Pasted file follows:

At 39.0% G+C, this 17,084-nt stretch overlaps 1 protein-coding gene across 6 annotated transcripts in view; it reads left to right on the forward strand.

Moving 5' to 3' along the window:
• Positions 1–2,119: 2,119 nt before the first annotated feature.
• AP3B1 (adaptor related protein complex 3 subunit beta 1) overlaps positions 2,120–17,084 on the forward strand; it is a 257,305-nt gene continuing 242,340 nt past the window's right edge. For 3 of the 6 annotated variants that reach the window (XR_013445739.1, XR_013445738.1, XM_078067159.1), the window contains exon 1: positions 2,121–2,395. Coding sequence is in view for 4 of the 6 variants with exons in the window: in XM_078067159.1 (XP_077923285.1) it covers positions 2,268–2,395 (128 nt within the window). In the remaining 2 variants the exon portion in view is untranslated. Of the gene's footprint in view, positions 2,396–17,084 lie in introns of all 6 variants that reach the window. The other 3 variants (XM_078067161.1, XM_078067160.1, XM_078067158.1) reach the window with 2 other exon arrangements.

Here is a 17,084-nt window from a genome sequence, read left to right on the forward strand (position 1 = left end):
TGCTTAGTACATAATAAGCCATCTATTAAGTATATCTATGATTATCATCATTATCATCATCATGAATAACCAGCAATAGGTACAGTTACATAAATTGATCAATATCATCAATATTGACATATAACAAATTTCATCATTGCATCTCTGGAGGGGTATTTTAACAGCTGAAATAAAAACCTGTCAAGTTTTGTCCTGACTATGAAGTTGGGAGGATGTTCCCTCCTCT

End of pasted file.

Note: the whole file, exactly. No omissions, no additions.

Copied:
At 39.0% G+C, this 17,084-nt stretch overlaps 1 protein-coding gene across 6 annotated transcripts in view; it reads left to right on the forward strand.

Moving 5' to 3' along the window:
• Positions 1–2,119: 2,119 nt before the first annotated feature.
• AP3B1 (adaptor related protein complex 3 subunit beta 1) overlaps positions 2,120–17,084 on the forward strand; it is a 257,305-nt gene continuing 242,340 nt past the window's right edge. For 3 of the 6 annotated variants that reach the window (XR_013445739.1, XR_013445738.1, XM_078067159.1), the window contains exon 1: positions 2,121–2,395. Coding sequence is in view for 4 of the 6 variants with exons in the window: in XM_078067159.1 (XP_077923285.1) it covers positions 2,268–2,395 (128 nt within the window). In the remaining 2 variants the exon portion in view is untranslated. Of the gene's footprint in view, positions 2,396–17,084 lie in introns of all 6 variants that reach the window. The other 3 variants (XM_078067161.1, XM_078067160.1, XM_078067158.1) reach the window with 2 other exon arrangements.

Here is a 17,084-nt window from a genome sequence, read left to right on the forward strand (position 1 = left end):
TGCTTAGTACATAATAAGCCATCTATTAAGTATATCTATGATTATCATCATTATCATCATCATGAATAACCAGCAATAGGTACAGTTACATAAATTGATCAATATCATCAATATTGACATATAACAAATTTCATCATTGCATCTCTGGAGGGGTATTTTAACAGCTGAAATAAAAACCTGTCAAGTTTTGTCCTGACTATGAAGTTGGGAGGATGTTCCCTCCTCT